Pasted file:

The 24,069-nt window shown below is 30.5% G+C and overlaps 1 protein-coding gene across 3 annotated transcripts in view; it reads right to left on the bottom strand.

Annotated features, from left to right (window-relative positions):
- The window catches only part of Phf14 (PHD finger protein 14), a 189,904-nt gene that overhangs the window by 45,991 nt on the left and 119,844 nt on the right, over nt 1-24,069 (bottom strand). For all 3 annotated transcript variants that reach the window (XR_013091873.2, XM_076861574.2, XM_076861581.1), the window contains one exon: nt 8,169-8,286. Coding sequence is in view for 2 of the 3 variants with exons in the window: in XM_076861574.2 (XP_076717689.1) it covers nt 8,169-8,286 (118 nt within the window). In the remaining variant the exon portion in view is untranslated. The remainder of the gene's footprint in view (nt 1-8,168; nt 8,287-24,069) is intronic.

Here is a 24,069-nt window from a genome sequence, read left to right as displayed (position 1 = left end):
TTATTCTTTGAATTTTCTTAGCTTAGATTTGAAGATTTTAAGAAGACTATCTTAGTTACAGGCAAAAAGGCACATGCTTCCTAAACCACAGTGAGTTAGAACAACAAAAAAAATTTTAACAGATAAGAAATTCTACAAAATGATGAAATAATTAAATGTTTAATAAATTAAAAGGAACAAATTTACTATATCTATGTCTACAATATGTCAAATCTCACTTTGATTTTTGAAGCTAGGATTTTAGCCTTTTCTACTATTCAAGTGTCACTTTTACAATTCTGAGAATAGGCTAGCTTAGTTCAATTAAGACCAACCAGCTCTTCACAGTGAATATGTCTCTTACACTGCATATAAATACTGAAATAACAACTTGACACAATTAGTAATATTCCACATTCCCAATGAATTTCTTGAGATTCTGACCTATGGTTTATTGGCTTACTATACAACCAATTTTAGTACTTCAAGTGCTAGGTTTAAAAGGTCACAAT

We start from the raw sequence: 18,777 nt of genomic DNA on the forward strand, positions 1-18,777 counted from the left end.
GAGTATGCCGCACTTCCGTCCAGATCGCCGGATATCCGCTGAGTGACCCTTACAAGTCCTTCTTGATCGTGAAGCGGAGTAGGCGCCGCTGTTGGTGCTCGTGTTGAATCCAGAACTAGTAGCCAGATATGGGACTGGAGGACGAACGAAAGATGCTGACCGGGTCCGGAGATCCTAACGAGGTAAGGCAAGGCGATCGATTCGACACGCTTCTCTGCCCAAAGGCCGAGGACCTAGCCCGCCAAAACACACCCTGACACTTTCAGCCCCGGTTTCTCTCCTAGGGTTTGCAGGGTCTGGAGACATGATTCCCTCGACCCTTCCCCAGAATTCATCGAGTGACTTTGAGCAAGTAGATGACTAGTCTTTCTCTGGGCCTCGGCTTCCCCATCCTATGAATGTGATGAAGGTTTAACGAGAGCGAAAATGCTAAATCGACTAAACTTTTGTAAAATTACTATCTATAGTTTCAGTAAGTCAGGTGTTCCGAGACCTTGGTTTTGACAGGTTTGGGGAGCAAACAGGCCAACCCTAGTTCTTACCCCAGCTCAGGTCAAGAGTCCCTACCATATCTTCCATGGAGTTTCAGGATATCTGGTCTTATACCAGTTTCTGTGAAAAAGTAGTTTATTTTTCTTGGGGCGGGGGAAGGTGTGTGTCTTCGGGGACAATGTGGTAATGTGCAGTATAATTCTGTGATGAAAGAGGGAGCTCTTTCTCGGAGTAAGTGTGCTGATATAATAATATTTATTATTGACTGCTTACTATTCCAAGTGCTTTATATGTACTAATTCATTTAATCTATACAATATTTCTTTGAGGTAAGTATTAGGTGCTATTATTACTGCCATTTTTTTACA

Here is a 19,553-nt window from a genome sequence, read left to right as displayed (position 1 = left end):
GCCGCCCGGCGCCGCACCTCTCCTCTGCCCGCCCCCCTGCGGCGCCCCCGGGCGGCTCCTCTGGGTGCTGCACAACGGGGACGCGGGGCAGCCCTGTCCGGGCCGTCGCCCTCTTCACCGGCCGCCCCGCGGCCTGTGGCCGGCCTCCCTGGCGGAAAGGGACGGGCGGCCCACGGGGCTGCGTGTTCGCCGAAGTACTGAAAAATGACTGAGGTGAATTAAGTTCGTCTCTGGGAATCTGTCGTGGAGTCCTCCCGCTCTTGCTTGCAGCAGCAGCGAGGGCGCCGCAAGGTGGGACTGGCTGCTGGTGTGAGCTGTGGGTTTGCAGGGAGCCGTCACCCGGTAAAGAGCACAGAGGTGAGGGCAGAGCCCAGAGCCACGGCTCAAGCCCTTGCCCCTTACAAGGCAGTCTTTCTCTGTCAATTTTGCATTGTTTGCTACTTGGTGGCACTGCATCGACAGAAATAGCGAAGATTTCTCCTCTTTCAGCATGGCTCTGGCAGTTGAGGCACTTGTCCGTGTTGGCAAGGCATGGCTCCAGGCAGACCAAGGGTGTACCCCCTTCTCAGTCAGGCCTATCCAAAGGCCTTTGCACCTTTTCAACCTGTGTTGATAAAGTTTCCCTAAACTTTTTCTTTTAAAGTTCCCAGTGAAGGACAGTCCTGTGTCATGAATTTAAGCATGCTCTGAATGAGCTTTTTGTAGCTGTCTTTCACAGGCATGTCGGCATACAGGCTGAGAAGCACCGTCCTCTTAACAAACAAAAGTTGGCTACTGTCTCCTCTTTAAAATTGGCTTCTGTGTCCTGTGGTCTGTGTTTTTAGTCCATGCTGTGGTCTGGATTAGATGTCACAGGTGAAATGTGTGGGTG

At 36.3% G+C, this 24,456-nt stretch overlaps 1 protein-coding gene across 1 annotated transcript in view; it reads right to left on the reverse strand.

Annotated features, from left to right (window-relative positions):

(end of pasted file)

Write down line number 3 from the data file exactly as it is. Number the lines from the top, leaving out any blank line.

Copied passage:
- The window catches only part of Phf14 (PHD finger protein 14), a 189,904-nt gene that overhangs the window by 45,991 nt on the left and 119,844 nt on the right, over nt 1-24,069 (bottom strand). For all 3 annotated transcript variants that reach the window (XR_013091873.2, XM_076861574.2, XM_076861581.1), the window contains one exon: nt 8,169-8,286. Coding sequence is in view for 2 of the 3 variants with exons in the window: in XM_076861574.2 (XP_076717689.1) it covers nt 8,169-8,286 (118 nt within the window). In the remaining variant the exon portion in view is untranslated. The remainder of the gene's footprint in view (nt 1-8,168; nt 8,287-24,069) is intronic.